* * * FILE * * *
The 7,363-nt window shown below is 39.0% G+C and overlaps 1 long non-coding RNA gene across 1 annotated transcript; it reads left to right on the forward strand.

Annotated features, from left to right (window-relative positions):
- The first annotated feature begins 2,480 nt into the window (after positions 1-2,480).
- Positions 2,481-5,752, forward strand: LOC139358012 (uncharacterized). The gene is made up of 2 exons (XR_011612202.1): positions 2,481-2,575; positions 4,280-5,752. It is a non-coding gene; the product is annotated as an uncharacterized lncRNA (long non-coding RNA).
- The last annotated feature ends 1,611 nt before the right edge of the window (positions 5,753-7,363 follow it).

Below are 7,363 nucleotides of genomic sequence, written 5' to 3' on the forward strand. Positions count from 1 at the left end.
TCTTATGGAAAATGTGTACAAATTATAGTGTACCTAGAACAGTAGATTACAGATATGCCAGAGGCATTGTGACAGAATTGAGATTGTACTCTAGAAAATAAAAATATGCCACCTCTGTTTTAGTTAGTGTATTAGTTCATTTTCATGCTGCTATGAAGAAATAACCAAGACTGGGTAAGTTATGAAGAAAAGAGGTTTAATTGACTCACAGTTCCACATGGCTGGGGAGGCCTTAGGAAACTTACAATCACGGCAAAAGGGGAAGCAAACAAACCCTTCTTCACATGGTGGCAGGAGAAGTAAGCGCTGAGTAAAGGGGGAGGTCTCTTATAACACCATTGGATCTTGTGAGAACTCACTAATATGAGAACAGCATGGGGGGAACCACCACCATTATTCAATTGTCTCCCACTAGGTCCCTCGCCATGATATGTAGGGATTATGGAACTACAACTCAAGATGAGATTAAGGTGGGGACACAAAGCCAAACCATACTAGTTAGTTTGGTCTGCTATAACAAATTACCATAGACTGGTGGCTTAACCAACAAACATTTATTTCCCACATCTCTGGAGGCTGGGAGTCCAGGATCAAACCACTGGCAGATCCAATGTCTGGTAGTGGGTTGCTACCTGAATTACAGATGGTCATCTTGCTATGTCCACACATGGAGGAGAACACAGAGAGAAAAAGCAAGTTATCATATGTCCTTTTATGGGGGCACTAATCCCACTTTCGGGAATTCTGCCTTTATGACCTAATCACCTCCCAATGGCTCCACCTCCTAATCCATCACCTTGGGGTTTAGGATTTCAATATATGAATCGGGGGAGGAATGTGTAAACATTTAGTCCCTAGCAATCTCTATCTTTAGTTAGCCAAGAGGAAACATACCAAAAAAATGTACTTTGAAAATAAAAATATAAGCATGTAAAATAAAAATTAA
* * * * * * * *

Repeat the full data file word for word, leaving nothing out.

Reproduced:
The 7,363-nt window shown below is 39.0% G+C and overlaps 1 long non-coding RNA gene across 1 annotated transcript; it reads left to right on the forward strand.

Annotated features, from left to right (window-relative positions):
- The first annotated feature begins 2,480 nt into the window (after positions 1-2,480).
- Positions 2,481-5,752, forward strand: LOC139358012 (uncharacterized). The gene is made up of 2 exons (XR_011612202.1): positions 2,481-2,575; positions 4,280-5,752. It is a non-coding gene; the product is annotated as an uncharacterized lncRNA (long non-coding RNA).
- The last annotated feature ends 1,611 nt before the right edge of the window (positions 5,753-7,363 follow it).

Below are 7,363 nucleotides of genomic sequence, written 5' to 3' on the forward strand. Positions count from 1 at the left end.
TCTTATGGAAAATGTGTACAAATTATAGTGTACCTAGAACAGTAGATTACAGATATGCCAGAGGCATTGTGACAGAATTGAGATTGTACTCTAGAAAATAAAAATATGCCACCTCTGTTTTAGTTAGTGTATTAGTTCATTTTCATGCTGCTATGAAGAAATAACCAAGACTGGGTAAGTTATGAAGAAAAGAGGTTTAATTGACTCACAGTTCCACATGGCTGGGGAGGCCTTAGGAAACTTACAATCACGGCAAAAGGGGAAGCAAACAAACCCTTCTTCACATGGTGGCAGGAGAAGTAAGCGCTGAGTAAAGGGGGAGGTCTCTTATAACACCATTGGATCTTGTGAGAACTCACTAATATGAGAACAGCATGGGGGGAACCACCACCATTATTCAATTGTCTCCCACTAGGTCCCTCGCCATGATATGTAGGGATTATGGAACTACAACTCAAGATGAGATTAAGGTGGGGACACAAAGCCAAACCATACTAGTTAGTTTGGTCTGCTATAACAAATTACCATAGACTGGTGGCTTAACCAACAAACATTTATTTCCCACATCTCTGGAGGCTGGGAGTCCAGGATCAAACCACTGGCAGATCCAATGTCTGGTAGTGGGTTGCTACCTGAATTACAGATGGTCATCTTGCTATGTCCACACATGGAGGAGAACACAGAGAGAAAAAGCAAGTTATCATATGTCCTTTTATGGGGGCACTAATCCCACTTTCGGGAATTCTGCCTTTATGACCTAATCACCTCCCAATGGCTCCACCTCCTAATCCATCACCTTGGGGTTTAGGATTTCAATATATGAATCGGGGGAGGAATGTGTAAACATTTAGTCCCTAGCAATCTCTATCTTTAGTTAGCCAAGAGGAAACATACCAAAAAAATGTACTTTGAAAATAAAAATATAAGCATGTAAAATAAAAATTAA